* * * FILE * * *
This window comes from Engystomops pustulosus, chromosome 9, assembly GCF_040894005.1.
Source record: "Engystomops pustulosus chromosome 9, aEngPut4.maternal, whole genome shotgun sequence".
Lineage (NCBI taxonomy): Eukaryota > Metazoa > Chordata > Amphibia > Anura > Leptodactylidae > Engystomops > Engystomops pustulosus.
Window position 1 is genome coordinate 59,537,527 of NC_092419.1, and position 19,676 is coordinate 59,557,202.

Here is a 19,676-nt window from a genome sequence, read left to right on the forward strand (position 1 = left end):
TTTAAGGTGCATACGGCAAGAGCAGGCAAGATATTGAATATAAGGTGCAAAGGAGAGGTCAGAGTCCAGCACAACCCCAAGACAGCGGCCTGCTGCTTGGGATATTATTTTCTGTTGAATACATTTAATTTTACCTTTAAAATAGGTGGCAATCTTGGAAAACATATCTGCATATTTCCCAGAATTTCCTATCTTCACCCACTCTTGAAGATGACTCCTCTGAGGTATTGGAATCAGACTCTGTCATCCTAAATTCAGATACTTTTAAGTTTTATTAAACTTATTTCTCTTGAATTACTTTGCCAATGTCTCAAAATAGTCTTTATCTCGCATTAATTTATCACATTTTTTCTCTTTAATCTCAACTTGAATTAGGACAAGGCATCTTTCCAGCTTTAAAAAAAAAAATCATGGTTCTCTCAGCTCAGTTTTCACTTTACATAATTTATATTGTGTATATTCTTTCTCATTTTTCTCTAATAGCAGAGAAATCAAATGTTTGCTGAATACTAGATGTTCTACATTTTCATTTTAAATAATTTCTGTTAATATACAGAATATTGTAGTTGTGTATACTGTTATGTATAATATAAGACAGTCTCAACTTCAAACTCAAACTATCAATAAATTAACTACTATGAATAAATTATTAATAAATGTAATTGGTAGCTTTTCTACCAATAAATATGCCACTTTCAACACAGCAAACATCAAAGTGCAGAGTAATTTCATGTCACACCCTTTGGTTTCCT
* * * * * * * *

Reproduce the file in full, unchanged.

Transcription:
This window comes from Engystomops pustulosus, chromosome 9, assembly GCF_040894005.1.
Source record: "Engystomops pustulosus chromosome 9, aEngPut4.maternal, whole genome shotgun sequence".
Lineage (NCBI taxonomy): Eukaryota > Metazoa > Chordata > Amphibia > Anura > Leptodactylidae > Engystomops > Engystomops pustulosus.
Window position 1 is genome coordinate 59,537,527 of NC_092419.1, and position 19,676 is coordinate 59,557,202.

Here is a 19,676-nt window from a genome sequence, read left to right on the forward strand (position 1 = left end):
TTTAAGGTGCATACGGCAAGAGCAGGCAAGATATTGAATATAAGGTGCAAAGGAGAGGTCAGAGTCCAGCACAACCCCAAGACAGCGGCCTGCTGCTTGGGATATTATTTTCTGTTGAATACATTTAATTTTACCTTTAAAATAGGTGGCAATCTTGGAAAACATATCTGCATATTTCCCAGAATTTCCTATCTTCACCCACTCTTGAAGATGACTCCTCTGAGGTATTGGAATCAGACTCTGTCATCCTAAATTCAGATACTTTTAAGTTTTATTAAACTTATTTCTCTTGAATTACTTTGCCAATGTCTCAAAATAGTCTTTATCTCGCATTAATTTATCACATTTTTTCTCTTTAATCTCAACTTGAATTAGGACAAGGCATCTTTCCAGCTTTAAAAAAAAAAATCATGGTTCTCTCAGCTCAGTTTTCACTTTACATAATTTATATTGTGTATATTCTTTCTCATTTTTCTCTAATAGCAGAGAAATCAAATGTTTGCTGAATACTAGATGTTCTACATTTTCATTTTAAATAATTTCTGTTAATATACAGAATATTGTAGTTGTGTATACTGTTATGTATAATATAAGACAGTCTCAACTTCAAACTCAAACTATCAATAAATTAACTACTATGAATAAATTATTAATAAATGTAATTGGTAGCTTTTCTACCAATAAATATGCCACTTTCAACACAGCAAACATCAAAGTGCAGAGTAATTTCATGTCACACCCTTTGGTTTCCT